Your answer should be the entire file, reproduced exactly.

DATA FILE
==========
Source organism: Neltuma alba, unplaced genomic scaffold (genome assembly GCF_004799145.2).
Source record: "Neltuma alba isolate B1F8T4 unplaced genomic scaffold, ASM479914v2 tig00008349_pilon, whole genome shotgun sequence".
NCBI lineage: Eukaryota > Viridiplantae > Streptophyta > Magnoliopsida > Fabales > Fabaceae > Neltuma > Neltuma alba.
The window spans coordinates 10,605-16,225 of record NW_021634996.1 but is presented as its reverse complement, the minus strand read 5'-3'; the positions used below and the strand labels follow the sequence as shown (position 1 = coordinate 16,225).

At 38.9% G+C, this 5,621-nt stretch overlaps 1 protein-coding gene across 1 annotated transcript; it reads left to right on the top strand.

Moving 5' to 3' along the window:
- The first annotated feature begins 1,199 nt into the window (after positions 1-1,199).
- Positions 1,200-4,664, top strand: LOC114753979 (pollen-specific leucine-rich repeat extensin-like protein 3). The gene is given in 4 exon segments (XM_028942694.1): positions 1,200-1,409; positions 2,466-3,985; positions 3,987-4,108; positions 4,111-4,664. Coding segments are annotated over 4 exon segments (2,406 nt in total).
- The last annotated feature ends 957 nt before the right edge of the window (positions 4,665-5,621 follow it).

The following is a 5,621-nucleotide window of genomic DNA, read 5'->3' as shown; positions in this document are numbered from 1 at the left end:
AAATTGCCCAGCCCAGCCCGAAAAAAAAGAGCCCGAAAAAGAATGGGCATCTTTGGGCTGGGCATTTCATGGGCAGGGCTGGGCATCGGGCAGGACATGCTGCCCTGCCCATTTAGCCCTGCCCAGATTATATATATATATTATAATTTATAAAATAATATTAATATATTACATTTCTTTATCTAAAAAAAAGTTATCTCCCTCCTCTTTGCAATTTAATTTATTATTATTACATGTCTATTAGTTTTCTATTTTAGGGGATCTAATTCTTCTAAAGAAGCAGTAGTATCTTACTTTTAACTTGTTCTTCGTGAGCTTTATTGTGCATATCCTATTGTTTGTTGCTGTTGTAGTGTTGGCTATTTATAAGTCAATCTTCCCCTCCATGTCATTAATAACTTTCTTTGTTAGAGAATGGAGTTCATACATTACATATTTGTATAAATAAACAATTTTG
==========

Source organism: Neltuma alba, unplaced genomic scaffold (genome assembly GCF_004799145.2).
Source record: "Neltuma alba isolate B1F8T4 unplaced genomic scaffold, ASM479914v2 tig00008349_pilon, whole genome shotgun sequence".
NCBI lineage: Eukaryota > Viridiplantae > Streptophyta > Magnoliopsida > Fabales > Fabaceae > Neltuma > Neltuma alba.
The window spans coordinates 10,605-16,225 of record NW_021634996.1 but is presented as its reverse complement, the minus strand read 5'-3'; the positions used below and the strand labels follow the sequence as shown (position 1 = coordinate 16,225).

At 38.9% G+C, this 5,621-nt stretch overlaps 1 protein-coding gene across 1 annotated transcript; it reads left to right on the top strand.

Moving 5' to 3' along the window:
- The first annotated feature begins 1,199 nt into the window (after positions 1-1,199).
- Positions 1,200-4,664, top strand: LOC114753979 (pollen-specific leucine-rich repeat extensin-like protein 3). The gene is given in 4 exon segments (XM_028942694.1): positions 1,200-1,409; positions 2,466-3,985; positions 3,987-4,108; positions 4,111-4,664. Coding segments are annotated over 4 exon segments (2,406 nt in total).
- The last annotated feature ends 957 nt before the right edge of the window (positions 4,665-5,621 follow it).

The following is a 5,621-nucleotide window of genomic DNA, read 5'->3' as shown; positions in this document are numbered from 1 at the left end:
AAATTGCCCAGCCCAGCCCGAAAAAAAAGAGCCCGAAAAAGAATGGGCATCTTTGGGCTGGGCATTTCATGGGCAGGGCTGGGCATCGGGCAGGACATGCTGCCCTGCCCATTTAGCCCTGCCCAGATTATATATATATATTATAATTTATAAAATAATATTAATATATTACATTTCTTTATCTAAAAAAAAGTTATCTCCCTCCTCTTTGCAATTTAATTTATTATTATTACATGTCTATTAGTTTTCTATTTTAGGGGATCTAATTCTTCTAAAGAAGCAGTAGTATCTTACTTTTAACTTGTTCTTCGTGAGCTTTATTGTGCATATCCTATTGTTTGTTGCTGTTGTAGTGTTGGCTATTTATAAGTCAATCTTCCCCTCCATGTCATTAATAACTTTCTTTGTTAGAGAATGGAGTTCATACATTACATATTTGTATAAATAAACAATTTTG